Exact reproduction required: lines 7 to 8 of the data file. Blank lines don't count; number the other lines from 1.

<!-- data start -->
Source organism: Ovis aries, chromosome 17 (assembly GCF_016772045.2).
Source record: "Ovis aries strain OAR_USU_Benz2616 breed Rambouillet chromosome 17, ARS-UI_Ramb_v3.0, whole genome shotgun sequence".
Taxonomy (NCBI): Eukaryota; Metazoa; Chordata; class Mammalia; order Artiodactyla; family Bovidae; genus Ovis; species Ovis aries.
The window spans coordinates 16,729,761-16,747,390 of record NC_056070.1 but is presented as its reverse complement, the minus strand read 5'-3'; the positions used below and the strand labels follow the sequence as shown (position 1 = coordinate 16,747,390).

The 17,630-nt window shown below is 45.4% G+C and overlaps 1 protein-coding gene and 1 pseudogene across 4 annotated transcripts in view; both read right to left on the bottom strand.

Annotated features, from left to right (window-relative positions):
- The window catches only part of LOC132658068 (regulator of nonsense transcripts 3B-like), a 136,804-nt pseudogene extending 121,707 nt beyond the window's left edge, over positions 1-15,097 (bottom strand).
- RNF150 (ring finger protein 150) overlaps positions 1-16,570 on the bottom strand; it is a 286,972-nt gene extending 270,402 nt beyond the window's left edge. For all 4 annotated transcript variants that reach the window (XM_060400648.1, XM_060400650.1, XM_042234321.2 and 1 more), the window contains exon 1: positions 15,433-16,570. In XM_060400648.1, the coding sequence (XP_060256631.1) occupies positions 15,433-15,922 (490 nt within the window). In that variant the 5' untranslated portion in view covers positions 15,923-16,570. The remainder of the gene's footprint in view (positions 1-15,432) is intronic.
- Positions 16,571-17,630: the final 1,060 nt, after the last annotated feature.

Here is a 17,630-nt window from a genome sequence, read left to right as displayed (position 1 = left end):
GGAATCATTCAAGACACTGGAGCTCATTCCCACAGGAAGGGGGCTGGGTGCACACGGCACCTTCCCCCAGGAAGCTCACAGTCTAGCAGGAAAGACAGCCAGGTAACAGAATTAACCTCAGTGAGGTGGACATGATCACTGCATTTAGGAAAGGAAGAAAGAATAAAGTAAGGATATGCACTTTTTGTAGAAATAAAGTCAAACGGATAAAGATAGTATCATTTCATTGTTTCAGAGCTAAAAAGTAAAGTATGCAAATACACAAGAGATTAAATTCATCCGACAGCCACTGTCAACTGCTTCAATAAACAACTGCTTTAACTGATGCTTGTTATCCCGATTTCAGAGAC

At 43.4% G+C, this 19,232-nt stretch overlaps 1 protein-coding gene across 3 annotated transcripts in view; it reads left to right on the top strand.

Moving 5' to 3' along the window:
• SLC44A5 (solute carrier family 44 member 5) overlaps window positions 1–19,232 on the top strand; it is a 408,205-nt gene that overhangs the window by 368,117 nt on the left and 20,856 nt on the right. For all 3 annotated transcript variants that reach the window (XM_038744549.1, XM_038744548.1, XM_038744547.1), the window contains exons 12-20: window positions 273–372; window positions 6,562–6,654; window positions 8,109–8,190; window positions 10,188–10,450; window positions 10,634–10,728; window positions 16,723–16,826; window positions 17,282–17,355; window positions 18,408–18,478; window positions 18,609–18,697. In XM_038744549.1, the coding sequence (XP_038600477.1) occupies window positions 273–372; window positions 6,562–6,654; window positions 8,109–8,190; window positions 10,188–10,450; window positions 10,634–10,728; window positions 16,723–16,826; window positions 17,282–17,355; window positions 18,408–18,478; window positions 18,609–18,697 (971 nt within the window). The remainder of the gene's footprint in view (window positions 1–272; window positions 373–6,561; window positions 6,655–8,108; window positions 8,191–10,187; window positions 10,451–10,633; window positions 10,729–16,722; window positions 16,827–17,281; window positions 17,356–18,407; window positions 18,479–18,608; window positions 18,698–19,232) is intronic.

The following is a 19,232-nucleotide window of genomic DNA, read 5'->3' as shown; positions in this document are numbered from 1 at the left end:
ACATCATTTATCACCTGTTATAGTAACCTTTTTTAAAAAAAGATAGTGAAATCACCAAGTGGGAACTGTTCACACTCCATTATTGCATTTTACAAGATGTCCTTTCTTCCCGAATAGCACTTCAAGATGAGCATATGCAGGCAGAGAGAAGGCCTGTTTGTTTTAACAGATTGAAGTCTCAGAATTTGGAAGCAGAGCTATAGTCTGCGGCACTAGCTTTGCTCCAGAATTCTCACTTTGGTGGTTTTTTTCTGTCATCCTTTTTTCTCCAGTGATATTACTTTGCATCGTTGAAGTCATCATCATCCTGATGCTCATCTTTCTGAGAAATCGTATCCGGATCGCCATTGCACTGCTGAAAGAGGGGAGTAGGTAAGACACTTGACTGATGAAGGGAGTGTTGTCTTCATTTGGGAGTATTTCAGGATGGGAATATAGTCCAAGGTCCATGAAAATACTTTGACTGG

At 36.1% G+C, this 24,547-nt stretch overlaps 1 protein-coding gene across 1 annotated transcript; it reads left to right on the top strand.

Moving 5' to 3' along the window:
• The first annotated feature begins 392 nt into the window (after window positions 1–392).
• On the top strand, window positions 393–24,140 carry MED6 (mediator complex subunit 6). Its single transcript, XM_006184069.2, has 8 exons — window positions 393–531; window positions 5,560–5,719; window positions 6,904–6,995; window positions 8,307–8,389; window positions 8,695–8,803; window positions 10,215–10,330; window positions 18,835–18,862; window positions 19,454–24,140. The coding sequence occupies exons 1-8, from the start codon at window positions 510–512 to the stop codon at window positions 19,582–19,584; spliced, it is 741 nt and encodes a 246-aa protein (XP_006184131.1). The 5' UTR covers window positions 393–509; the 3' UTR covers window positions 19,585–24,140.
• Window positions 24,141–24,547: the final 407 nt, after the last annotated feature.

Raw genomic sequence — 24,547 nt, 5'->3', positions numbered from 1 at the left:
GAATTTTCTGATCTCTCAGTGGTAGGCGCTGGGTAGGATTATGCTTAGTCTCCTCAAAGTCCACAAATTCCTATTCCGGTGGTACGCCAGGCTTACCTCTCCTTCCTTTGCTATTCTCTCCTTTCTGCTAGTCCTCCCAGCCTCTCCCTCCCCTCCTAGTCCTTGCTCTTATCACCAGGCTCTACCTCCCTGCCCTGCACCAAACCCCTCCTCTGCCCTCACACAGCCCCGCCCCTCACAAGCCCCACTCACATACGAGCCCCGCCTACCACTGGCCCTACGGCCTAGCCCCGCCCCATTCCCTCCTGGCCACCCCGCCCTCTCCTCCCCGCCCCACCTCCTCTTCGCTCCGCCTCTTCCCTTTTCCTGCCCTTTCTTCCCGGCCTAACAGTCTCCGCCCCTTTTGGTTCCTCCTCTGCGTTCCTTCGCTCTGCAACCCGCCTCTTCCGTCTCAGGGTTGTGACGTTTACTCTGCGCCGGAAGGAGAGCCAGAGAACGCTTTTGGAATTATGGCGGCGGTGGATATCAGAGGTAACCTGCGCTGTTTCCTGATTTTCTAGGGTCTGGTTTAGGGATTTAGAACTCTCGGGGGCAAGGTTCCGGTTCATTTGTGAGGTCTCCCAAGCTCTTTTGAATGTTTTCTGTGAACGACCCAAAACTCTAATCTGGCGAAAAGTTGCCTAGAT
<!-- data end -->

- The window catches only part of LOC132658068 (regulator of nonsense transcripts 3B-like), a 136,804-nt pseudogene extending 121,707 nt beyond the window's left edge, over positions 1-15,097 (bottom strand).
- RNF150 (ring finger protein 150) overlaps positions 1-16,570 on the bottom strand; it is a 286,972-nt gene extending 270,402 nt beyond the window's left edge. For all 4 annotated transcript variants that reach the window (XM_060400648.1, XM_060400650.1, XM_042234321.2 and 1 more), the window contains exon 1: positions 15,433-16,570. In XM_060400648.1, the coding sequence (XP_060256631.1) occupies positions 15,433-15,922 (490 nt within the window). In that variant the 5' untranslated portion in view covers positions 15,923-16,570. The remainder of the gene's footprint in view (positions 1-15,432) is intronic.